Child abuse and neglect are defined by Federal and State laws. The Child Abuse Prevention and Treatment Act (CAPTA) is the Federal legislation that provides minimum standards that states must incorporate in their statutory definitions of child abuse and neglect.

Definitions of Child Abuse and Maltreatment

Child Abuse

Generally, the term abuse encompasses the most serious harms committed against children. It includes when a child’s parent or other legally responsible caregiver inflicts serious physical injury and or has sexual contact with a child. It also includes when the caregiver causes a substantial risk the child will be abused or allows someone else to abuse their child.

Child Maltreatment

Maltreatment refers to the quality of care a child is receiving from those responsible for him/her.  Maltreatment is often referred to as neglect. It occurs when the child’s caregiver harms the child is some way because they did not provide even a minimum degree of care in parenting. Maltreatment includes failure to provide a child  food, clothing, shelter, education, or medical care when financially able to do so. Maltreatment also includes excessive corporal punishment and can result from abandonment of a child or from not providing adequate supervision for the child. A child may also be maltreated if a parent engages in excessive use of drugs or alcohol such that it interferes with their ability to adequately supervise the child.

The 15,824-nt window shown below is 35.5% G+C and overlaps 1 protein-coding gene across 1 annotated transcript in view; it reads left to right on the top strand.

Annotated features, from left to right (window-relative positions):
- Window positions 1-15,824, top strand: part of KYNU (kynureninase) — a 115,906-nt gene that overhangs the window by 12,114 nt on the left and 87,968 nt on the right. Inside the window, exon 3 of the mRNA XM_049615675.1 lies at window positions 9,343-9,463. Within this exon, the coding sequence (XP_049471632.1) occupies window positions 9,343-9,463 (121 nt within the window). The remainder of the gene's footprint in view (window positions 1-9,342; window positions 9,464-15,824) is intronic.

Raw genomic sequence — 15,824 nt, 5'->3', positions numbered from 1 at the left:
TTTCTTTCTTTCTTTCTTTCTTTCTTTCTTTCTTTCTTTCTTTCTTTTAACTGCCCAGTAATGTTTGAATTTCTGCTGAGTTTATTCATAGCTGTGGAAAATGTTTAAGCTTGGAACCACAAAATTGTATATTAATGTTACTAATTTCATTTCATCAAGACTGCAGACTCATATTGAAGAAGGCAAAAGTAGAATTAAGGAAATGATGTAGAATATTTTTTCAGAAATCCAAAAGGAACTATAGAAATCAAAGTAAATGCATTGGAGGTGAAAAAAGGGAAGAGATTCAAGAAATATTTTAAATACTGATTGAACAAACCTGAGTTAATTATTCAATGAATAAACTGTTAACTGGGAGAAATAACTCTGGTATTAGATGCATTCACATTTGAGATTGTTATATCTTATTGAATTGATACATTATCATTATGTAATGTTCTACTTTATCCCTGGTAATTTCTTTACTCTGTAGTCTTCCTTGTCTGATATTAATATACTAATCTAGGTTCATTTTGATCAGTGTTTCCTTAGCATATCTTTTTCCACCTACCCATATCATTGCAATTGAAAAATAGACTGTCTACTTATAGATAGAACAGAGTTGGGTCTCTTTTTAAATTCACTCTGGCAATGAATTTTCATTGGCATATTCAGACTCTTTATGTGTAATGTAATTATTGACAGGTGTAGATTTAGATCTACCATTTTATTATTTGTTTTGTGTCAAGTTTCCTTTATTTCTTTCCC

Neglect is defined in law at Section 1012 of the Family Court Act. Maltreatment is defined in law at Section 412 of the Social Services Law. Although the terms are not synonymous in the law, for the purposes of this website, the terms neglect and maltreatment are used interchangeably.

The definitions above are taken from the New York State Office of Children & Family Services .

Signs of child abuse

Signs of child abuse can take many forms. Often one or two of these signs do not confirm that a child has been abused but are causes of concern.

Physical signs of abuse include unusual injuries in a child. Children have accidents and injuries every day. Often injuries from abuse are different. There is no good or consistent explanation for the injury. The explanation may not make sense or may not be consistent with the child’s age or development.

Children also have behavioral indicators of abuse. Abused children may have nightmares, anxiety or depression, low self-esteem, or problems in school. They may seem wary of adults or frightened to go home. Sometimes children who experience trauma or abuse show sudden changes in behavior such as changes in eating or sleeping patterns.

For more information or to request a speaker, call the Child Advocacy Center at (716) 285-0045.